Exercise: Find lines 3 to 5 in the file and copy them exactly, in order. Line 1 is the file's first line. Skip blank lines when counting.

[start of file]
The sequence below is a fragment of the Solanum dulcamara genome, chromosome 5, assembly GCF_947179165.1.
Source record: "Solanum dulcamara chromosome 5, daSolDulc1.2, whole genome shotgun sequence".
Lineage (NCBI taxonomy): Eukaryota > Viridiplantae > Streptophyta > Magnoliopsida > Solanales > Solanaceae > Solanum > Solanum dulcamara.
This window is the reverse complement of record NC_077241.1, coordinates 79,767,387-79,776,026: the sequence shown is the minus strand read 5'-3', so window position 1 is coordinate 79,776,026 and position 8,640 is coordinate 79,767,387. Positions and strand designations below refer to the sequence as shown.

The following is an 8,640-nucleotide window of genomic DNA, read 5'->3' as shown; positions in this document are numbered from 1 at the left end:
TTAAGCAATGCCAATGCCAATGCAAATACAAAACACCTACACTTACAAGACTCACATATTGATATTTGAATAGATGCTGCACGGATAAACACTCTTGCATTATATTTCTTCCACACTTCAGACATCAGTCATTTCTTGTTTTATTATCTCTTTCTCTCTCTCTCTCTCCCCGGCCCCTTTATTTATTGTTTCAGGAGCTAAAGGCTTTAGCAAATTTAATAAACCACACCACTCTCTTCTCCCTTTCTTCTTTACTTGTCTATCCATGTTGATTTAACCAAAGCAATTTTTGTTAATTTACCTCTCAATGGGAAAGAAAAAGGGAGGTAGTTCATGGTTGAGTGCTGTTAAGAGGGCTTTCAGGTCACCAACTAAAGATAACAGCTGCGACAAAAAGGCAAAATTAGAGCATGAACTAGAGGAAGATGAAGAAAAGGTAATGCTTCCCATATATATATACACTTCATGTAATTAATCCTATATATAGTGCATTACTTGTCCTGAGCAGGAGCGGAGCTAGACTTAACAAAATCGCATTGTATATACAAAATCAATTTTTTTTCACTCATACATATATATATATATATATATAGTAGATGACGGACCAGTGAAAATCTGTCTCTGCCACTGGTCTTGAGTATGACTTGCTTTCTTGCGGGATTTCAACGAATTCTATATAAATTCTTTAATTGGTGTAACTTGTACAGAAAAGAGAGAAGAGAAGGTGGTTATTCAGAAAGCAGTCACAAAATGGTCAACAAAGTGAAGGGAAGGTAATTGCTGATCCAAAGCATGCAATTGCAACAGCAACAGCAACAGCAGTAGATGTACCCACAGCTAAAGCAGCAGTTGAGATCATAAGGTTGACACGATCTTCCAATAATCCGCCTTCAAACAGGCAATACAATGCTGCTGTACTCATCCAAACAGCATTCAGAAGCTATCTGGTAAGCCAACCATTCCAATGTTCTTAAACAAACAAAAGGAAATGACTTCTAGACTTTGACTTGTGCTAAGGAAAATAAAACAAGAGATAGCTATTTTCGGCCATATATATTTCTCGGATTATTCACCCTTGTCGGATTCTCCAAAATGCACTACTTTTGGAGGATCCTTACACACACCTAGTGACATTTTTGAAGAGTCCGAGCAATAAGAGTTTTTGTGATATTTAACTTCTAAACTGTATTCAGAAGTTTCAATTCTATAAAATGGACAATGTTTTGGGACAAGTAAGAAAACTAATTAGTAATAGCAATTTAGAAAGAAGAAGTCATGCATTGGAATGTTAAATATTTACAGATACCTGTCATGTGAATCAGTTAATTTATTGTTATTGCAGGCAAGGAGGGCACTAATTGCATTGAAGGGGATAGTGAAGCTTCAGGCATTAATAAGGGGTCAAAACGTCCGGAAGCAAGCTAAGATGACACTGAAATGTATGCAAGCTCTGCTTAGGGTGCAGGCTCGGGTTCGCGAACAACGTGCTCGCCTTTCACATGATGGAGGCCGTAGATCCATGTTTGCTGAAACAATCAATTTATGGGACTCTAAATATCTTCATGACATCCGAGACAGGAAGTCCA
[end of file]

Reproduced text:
Lineage (NCBI taxonomy): Eukaryota > Viridiplantae > Streptophyta > Magnoliopsida > Solanales > Solanaceae > Solanum > Solanum dulcamara.
This window is the reverse complement of record NC_077241.1, coordinates 79,767,387-79,776,026: the sequence shown is the minus strand read 5'-3', so window position 1 is coordinate 79,776,026 and position 8,640 is coordinate 79,767,387. Positions and strand designations below refer to the sequence as shown.

The following is an 8,640-nucleotide window of genomic DNA, read 5'->3' as shown; positions in this document are numbered from 1 at the left end: